How to Motivate Your Teenager to Do School Work
Sep 25, 2018
Motivating a teenager to get out of bed can be challenging enough without the added stress of motivating them to do their schoolwork too. Which is why, for most over-worked, over-stressed parents, the go-to response when their teen says, “I don’t feel like doing it” is, “I don’t care, do it now.”
Unfortunately, this only escalates the situation, making it ineffective in motivating a teenager. Luckily, you don’t need a long list of psychology-based ideas to learn how to motivate a teenager. With the following tactics in your arsenal, you’ll both walk away understood and prepared for the year ahead.
Listen to Them
If your teen is struggling to find motivation, there’s likely a good reason for it. Don’t just assume it’s laziness. “The image of the lazy teenager has become so commonplace that many people simply assume that being lazy and unmotivated is a natural consequence of adolescence. Such thinking, while understandable, is essentially misguided,” says Chris Hudson, speaker and coach.
Instead, talk with them to uncover potential stresses that they wouldn’t normally tell you. For example, teenagers are likely to keep bullying/cyberbullying, alcohol/drug abuse, eating disorders and sexual abuse from you, according to psychotherapist Elizabeth Donovan. All of these things could be reasons why they don’t want to go to school or are too distracted to do their work.
Focus on the Positive
If your teen struggles with school, or did poorly the year before, it’s time to focus on what went well instead. Focus on the positive memories they cared about, like: ‘Remember you won an award for your science project?’ Or, ‘Remember how all your classmates chose your idea for the class field trip?’
Also use this as an opportunity to focus on how they can learn from the moments when they struggled most. “I looked at it this way: the test was over, and he failed it. That was the natural consequence. I didn’t need to make speeches at him or blame him, because that’s not an effective way to get change. I was interested in what he was going to do so he would pass the next test,” says James Lehman, MSW.
Have an open discussion asking your teenager to really think about what they learned and how they’ll change the outcome in the future. This is a mindset that will set them up for success later in life as well.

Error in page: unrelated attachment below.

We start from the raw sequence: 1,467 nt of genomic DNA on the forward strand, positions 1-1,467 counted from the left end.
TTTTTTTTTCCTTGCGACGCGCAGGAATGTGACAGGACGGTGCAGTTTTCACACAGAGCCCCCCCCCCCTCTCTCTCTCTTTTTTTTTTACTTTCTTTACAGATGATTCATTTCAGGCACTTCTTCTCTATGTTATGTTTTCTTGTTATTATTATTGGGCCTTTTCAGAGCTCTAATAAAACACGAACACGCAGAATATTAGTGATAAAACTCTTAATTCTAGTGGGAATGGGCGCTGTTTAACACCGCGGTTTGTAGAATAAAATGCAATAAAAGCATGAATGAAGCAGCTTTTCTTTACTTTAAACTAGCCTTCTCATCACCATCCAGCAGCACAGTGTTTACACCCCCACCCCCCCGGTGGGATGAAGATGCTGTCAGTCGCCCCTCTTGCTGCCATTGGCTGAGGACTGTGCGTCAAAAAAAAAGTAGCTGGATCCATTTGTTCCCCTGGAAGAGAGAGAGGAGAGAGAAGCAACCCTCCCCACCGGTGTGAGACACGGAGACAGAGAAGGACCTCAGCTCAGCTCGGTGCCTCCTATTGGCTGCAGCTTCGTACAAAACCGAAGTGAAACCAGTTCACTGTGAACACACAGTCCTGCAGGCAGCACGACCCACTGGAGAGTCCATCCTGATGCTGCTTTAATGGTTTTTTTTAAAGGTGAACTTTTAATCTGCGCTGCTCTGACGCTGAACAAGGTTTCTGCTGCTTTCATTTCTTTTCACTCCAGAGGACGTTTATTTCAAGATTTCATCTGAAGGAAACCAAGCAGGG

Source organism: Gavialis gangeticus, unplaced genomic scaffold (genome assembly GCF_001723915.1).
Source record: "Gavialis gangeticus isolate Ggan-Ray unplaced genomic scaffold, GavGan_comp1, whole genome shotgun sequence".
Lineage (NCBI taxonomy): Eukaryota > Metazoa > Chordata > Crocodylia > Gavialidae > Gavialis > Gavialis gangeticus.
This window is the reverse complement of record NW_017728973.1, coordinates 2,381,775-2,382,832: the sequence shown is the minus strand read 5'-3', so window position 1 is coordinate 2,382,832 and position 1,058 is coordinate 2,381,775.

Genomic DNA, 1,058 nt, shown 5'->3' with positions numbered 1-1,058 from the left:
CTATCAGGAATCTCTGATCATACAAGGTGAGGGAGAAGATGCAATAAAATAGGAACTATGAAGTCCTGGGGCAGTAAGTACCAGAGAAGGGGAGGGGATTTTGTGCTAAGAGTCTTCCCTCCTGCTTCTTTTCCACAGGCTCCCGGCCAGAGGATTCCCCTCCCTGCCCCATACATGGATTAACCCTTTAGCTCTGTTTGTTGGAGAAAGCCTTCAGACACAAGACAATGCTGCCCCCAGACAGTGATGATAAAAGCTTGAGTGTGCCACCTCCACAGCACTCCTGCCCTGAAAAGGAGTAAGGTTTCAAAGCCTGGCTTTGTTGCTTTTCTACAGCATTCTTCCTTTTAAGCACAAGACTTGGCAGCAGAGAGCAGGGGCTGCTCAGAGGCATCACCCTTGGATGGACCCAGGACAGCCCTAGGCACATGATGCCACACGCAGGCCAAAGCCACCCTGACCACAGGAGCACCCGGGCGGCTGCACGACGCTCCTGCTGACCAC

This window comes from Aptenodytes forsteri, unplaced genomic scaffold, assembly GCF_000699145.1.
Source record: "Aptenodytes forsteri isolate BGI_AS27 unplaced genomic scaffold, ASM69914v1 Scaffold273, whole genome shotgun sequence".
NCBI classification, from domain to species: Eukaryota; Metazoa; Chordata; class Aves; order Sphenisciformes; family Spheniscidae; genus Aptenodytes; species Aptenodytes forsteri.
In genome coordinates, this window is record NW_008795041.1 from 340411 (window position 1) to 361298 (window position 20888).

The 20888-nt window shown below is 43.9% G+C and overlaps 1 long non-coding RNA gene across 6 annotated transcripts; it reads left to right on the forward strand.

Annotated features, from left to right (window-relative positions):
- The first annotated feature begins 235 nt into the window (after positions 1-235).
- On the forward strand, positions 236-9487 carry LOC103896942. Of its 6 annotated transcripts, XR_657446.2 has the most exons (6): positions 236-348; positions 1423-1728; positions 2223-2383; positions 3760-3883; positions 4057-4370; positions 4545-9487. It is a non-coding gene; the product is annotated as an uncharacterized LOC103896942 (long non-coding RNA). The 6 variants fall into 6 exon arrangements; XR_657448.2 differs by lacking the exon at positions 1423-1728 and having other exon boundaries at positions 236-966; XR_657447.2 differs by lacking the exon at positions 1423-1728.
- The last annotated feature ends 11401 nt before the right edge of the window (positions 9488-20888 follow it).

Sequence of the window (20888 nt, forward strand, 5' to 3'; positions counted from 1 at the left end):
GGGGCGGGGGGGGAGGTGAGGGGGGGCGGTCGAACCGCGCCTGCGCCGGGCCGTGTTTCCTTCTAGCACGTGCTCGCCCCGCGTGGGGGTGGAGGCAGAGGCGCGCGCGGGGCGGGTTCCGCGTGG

Put Them in the Driver’s Seat
Your teenager wants to be treated like an adult, so let them feel like one. There are many ways you can do this, while ensuring that they still get their work done. Try one or two of the ideas below to see which resonates most with your teenager:
- Ask them what they want to do: Be a dolphin trainer, a firefighter or scientist? Them ask them how they plan to get there. If they don’t know, give them time to research the trajectory of someone on that career path so they can see for themselves that school is a necessary part of that equation.
- Let them choose when they do their schoolwork (within reason). If they’d rather “unwind” after school and do work before bed, let them. This empowers them to make the situation better for themselves.
- Allow them to use technology to complete their schoolwork whenever possible, like referencing YouTube videos or writing within Google Docs. Teachers use technology in the classroom for a reason—because it engages and motivates students; the same is true for educational tech use at home.
Help Them Remember
The answer to motivating your teenager is as simple as making it easier for them to remember when work is due or when it’s time to do homework. Luckily, with technology, this is easy to execute and manage. Try one of the following apps:
Famjama: This web-based app syncs with Google Calendars so you can add due dates for homework, projects and tests. Each family member can log in and see his or her own personalized dashboard, so your teenager will feel in control and you can feel less stressed.
Cozi: This app has been featured on Today, Parents, Huffington Post and more for a reason—it’s an easy way to manage your whole life. Create a to-do list for your teenager, add items to the family calendar, and use color-coded dots to make it easy for everyone to scan.
Enforce a Bedtime Routine Free of Electronics
The average teenager needs 8 to 10 hours of sleep each night according to the National Sleep Foundation. One study found only 15% of teens sleep 8 ½ hours on school nights. Consider charging your teen’s phone overnight in a parent’s room or using a the time management tools from Net Nanny® to pause the internet during overnight hours so your child’s sleep is not interrupted by sound or light from their electronic devices.
Motivating your teen can feel like a never-ending battle from the moment they wake up until the moment they go to bed. Using these strategies will not only make it easier for you to manage the stress, but will also help your teenager develop skills that allows them to be more successful as they grow.